Table 4.

Refrigeration and freezing stability of acorn species starches.


7. X-ray diffraction analysis

Starch is a semi-crystalline material affected by amylose content and amylopectin chain length that consists of amorphous and crystalline regions. The amylose content directly affects the crystallinity degree of the starch, such that when there is a lack of amylose content, the crystallinity degree increases, whereas the longer chain amylopectin forms have a more stable crystalline structure [31].

Generally, starch is present in three different crystalline structures which are A-type, B-type, and C-type that depended essentially on the variety of starch source.

The difference between A- and B-types of starch granules is due to the arrangement of double helices. A-type starches form dense packing with four water molecules, whereas B-type starch is more open causing more water molecules (36 water molecules) to be located in the center of a hexagonal packing of helices. For this reason, it is indicated that the A-type is more stable and requires a higher temperature than B-type starch for gelatinization [31].

X-ray diffraction analysis was employed to observe the changes in the degree of crystallinity of starch as a result of gelatinization. Figure 1 resume the X-ray diffraction patterns observed on acorn starches extracted from Q. suber and Q. ilex. The X-ray diffraction patterns provide a classification of the two acorn starches under an A-type crystalline structure, which characterized most cereal starches [35] showing two strong reflections at 15.2° and 22.7°. The X-ray diffraction patterns of both acorn starches showed four intense diffraction peaks at 15.2°, 17.2°, 19.52°, and 22.7° of 2ϴ. The strong reflections at 15.2° and 22.7° of 2θ were classified as the A-type crystalline structure, which characterized most cereal starches [35]. The observed peaks at approximately 17.2° and 19.52° of 2θ were characterized as the B-type pattern. However, the C-type crystalline structure consisted of A- and B-type crystallites. Thus, the X-ray diffraction pattern can contain various superpositions of the characteristic diffraction peaks depending on the ratio between the contents of these polymorphs [35]. In general, cereal starches have an A-type pattern, whereas tuber starches display the B-type pattern, and certain roots and legumes starches show a C-type pattern [36]. Such results were close to those found on starch from Quercus glandulifera Bl. [37] and Dioscorea pyrifolia tubers [2]. Numerous studies have already been conducted on the X-ray diffraction of starches extracted from acorn species originating from countries all over the world. Deng et al. [26] reported that acorn starch from china was B-type. A-type polymorph was reported for acorn starch [38]. However, Zhang et al. [10] and Molavi et al. [39] noted also a C-type polymorph in acorn starches. The difference in the diffraction pattern of starch granules was mainly influenced by genotypic, agronomic, and growing conditions such as temperature [7]. According to Dereje, [40] the type of crystallinity of the extracted starch was influenced by growth temperature, alcohols, fatty acids, and the chain length of amylopectin.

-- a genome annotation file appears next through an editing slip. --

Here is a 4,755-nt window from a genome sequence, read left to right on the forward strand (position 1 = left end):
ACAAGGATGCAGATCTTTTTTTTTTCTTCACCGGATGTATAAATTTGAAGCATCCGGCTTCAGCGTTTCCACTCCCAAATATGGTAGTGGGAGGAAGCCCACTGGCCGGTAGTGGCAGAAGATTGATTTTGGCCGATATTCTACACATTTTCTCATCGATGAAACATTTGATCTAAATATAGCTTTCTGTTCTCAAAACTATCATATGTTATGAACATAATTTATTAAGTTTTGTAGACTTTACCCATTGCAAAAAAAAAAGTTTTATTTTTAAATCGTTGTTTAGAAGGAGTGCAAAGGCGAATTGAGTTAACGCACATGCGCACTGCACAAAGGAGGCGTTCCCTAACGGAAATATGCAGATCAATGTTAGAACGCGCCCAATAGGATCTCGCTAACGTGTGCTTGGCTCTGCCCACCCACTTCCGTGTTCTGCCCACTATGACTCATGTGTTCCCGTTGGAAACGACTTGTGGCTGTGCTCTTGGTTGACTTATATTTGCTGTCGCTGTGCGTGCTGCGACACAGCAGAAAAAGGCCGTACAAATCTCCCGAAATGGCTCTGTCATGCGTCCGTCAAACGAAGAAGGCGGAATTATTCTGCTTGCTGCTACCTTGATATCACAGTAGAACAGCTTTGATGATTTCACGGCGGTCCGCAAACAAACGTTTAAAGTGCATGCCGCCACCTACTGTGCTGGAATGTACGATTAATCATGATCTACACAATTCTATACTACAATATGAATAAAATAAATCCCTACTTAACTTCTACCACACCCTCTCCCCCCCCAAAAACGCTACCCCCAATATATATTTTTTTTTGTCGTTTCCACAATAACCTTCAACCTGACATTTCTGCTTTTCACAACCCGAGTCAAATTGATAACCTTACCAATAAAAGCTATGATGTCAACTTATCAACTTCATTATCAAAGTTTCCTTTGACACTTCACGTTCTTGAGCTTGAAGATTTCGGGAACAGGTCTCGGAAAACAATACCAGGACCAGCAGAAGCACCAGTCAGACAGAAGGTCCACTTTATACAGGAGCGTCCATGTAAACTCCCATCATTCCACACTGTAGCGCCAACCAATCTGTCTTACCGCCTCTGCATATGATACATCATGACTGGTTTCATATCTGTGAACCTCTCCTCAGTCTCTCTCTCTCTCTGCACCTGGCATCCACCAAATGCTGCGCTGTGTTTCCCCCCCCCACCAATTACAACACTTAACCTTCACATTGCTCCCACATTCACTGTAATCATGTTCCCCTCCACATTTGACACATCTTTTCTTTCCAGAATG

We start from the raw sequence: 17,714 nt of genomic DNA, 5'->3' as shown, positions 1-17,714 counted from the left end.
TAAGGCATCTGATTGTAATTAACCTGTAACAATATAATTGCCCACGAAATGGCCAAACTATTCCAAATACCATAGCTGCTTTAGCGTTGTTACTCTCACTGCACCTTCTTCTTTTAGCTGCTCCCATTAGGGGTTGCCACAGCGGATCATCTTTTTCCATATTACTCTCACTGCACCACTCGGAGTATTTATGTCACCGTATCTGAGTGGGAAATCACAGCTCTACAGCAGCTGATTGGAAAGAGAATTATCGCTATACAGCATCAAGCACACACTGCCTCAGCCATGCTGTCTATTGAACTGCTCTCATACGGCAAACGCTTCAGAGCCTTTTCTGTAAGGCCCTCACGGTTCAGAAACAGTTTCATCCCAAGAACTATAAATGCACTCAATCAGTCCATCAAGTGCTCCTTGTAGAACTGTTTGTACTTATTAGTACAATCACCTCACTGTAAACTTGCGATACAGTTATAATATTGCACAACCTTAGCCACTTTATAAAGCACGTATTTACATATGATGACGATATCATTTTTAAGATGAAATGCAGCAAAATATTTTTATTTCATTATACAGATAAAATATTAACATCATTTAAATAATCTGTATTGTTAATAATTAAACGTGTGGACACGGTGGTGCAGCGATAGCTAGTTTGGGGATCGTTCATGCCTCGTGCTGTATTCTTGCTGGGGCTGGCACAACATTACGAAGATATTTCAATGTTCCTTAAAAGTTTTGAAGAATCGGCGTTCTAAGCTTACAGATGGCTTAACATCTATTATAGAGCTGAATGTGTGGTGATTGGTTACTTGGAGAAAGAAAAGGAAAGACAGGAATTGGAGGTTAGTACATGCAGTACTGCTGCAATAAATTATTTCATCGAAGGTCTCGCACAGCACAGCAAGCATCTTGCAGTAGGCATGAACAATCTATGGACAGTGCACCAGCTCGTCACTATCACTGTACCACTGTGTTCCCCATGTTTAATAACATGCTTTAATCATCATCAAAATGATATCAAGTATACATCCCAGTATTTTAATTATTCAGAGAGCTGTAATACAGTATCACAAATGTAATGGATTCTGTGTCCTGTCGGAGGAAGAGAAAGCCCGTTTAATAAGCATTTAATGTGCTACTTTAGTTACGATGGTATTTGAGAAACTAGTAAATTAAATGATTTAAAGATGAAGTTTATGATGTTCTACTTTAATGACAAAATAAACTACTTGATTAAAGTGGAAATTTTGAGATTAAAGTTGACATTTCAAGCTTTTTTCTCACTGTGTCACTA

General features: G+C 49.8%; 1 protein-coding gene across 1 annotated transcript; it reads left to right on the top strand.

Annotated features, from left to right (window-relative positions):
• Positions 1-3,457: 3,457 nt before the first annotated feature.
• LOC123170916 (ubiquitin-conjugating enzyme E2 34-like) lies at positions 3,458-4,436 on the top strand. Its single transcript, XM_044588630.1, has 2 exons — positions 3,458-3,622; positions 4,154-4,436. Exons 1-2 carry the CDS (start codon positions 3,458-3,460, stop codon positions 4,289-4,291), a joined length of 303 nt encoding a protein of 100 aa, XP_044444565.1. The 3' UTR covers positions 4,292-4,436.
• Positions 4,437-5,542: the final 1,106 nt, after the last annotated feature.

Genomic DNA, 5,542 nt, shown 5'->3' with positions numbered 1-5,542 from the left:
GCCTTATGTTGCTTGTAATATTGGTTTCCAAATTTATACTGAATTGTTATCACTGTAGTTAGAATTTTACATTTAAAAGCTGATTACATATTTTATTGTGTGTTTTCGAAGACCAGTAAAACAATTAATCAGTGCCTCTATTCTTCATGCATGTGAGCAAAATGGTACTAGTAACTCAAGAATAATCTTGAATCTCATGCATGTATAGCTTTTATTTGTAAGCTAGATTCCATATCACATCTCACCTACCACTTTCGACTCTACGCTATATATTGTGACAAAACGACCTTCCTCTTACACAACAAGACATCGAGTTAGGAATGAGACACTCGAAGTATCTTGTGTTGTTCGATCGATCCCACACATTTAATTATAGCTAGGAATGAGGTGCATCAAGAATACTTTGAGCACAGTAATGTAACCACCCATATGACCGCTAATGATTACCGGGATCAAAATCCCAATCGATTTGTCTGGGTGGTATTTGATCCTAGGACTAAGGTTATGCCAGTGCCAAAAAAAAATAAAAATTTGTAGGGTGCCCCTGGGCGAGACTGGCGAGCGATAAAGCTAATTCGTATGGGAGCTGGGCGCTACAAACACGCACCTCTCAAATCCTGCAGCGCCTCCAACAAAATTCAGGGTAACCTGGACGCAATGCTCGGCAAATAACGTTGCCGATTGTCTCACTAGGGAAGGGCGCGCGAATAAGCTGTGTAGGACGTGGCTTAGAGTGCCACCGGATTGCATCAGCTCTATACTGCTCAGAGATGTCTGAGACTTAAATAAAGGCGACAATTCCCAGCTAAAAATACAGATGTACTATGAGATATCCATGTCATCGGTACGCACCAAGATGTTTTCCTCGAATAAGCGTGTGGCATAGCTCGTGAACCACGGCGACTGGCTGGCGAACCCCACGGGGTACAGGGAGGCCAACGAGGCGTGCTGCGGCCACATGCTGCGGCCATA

Figure 1.

X-ray diffraction pattern of different starches. A: Quercus ilex. L starch, B: Quercus suber. L starch.


8. Conclusion

Despite that acorns are underutilized fruits, they represent a good alternative source of starch. The acorn starch yield differs from one specie to another representing about 50%. It can be extracted using various methods. The acorn starch was characterized by a yellow color and good technological properties allowing its use during manufacturing of food products. Thus, acorn starch can represent an interesting functional ingredient capable to improve the properties of the final product.



This work was supported by the Ministry of Higher Education and Scientific Research Tunisia and the Ministry of Agriculture, Water Resources and Fisheries, Tunisia.


Conflict of interest

The authors declare no conflict of interest.


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Written By

Youkabed Zarroug, Mouna Boulares, Dorra Sfayhi and Bechir Slimi

Submitted: 08 September 2021 Reviewed: 09 November 2021 Published: 14 February 2022